Parents with young children should pay extra attention to the teeth and oral hygiene of children, especially following the candy-centric Halloween holiday, the Health Promotion Administration (HPA) said.
A health survey conducted in 2011 showed that 78.3 percent of Taiwanese five-year-olds have dental caries, an infection caused by bacteria that can lead to cavities. While the prevalence of caries in 2011 decreased by 10 percent from the figure recorded in 1997 — 89.4 percent — it is still much higher than the 50 percent rate of tooth decay among five-year-olds benchmark set by the WHO in 2000, the administration said.
Evidence suggests that reducing the amount and frequency of a child’s sugary beverage intake; brushing teeth with fluoride toothpaste at least twice a day, with one time being before bedtime; and having a dentist apply fluoride to a child’s teeth every six months are effective at preventing dental decay among children, the administration said.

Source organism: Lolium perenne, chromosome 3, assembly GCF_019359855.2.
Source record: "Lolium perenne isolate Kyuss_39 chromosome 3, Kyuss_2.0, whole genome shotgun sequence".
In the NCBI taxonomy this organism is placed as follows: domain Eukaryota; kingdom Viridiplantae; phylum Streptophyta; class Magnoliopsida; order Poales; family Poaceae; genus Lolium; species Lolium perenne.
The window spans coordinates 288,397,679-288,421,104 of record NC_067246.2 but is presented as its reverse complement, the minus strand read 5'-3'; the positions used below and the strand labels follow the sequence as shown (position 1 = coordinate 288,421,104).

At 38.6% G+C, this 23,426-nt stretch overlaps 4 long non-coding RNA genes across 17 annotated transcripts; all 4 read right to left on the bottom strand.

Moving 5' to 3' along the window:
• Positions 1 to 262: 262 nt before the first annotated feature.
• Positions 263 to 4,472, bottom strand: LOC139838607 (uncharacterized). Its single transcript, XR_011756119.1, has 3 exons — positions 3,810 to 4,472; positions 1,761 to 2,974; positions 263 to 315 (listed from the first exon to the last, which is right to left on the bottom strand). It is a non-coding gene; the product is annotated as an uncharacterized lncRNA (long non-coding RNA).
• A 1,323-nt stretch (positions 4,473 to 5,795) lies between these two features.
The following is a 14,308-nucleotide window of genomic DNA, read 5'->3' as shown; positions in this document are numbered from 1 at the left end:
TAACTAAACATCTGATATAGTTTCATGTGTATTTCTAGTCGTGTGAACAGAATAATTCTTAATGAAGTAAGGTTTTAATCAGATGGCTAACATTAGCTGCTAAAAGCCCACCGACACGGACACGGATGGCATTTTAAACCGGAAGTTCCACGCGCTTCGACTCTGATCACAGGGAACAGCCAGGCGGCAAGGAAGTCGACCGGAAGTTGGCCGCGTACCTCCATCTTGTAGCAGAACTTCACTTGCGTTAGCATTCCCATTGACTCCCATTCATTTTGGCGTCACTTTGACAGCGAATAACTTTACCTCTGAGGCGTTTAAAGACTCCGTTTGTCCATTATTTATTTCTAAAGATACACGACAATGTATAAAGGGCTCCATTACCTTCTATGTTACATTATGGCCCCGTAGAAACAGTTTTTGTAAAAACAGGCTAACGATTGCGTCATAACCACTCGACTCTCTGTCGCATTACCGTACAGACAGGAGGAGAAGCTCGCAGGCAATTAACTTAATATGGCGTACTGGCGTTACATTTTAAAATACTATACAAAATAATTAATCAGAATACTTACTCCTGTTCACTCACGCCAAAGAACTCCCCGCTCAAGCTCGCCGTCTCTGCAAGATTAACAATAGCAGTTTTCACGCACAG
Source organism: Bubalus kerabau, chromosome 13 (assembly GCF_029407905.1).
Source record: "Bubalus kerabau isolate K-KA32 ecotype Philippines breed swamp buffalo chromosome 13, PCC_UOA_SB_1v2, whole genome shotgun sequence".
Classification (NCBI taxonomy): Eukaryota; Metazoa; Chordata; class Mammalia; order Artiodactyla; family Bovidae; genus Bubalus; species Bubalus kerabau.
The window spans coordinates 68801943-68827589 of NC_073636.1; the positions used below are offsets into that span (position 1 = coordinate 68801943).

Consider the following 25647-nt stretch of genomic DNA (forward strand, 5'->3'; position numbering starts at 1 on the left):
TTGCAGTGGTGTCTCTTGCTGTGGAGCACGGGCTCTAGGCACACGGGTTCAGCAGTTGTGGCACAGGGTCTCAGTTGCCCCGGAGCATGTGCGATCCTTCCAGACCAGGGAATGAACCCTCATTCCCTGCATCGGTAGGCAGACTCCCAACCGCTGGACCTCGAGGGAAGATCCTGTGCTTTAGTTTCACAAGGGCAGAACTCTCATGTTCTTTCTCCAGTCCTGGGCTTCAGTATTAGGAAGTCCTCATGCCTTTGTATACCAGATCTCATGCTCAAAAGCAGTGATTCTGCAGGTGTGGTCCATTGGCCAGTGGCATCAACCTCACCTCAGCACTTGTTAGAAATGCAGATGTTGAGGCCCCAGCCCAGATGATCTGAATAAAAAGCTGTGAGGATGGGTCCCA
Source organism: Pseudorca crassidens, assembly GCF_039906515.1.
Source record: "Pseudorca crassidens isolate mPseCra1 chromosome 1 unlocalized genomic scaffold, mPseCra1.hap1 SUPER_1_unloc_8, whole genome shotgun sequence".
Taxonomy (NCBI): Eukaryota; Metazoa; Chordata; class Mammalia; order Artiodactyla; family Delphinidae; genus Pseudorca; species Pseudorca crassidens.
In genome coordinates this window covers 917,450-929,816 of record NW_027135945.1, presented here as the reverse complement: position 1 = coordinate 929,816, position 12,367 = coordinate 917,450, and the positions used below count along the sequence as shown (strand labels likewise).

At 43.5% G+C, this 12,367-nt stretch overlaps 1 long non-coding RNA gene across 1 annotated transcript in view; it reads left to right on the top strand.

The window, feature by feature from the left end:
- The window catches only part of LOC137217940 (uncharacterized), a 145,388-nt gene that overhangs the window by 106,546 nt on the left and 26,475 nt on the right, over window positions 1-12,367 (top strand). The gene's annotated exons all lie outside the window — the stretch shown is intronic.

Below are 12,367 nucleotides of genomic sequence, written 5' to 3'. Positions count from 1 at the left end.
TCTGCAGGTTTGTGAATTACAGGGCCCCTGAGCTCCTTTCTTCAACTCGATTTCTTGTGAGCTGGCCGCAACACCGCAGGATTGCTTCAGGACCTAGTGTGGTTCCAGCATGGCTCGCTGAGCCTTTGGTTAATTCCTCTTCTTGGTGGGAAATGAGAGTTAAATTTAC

However, a 2009 health survey showed that more than 70 percent of children younger than 12 answered “yes” when asked if they had consumed at least one 240ml glass of sugary drinks the previous day.
The 2009 survey found that many of the kids polled did not practice good oral hygiene, with those younger than 12 saying they brush their teeth an average of 1.48 times to 1.97 times a day.
The survey also found that only between 75 percent and 84.9 percent of respondents brushed their teeth before going to bed, meaning that as many as 25 percent have not developed the most important tooth brushing habit.
The administration said that although data from last year show that 47.4 percent of children aged between three and five had fluoride applied at least once that year — a rise from the 39.4 percent seen the previous year — the figure meant that more than 50 percent of parents failed to take their children to get the treatment.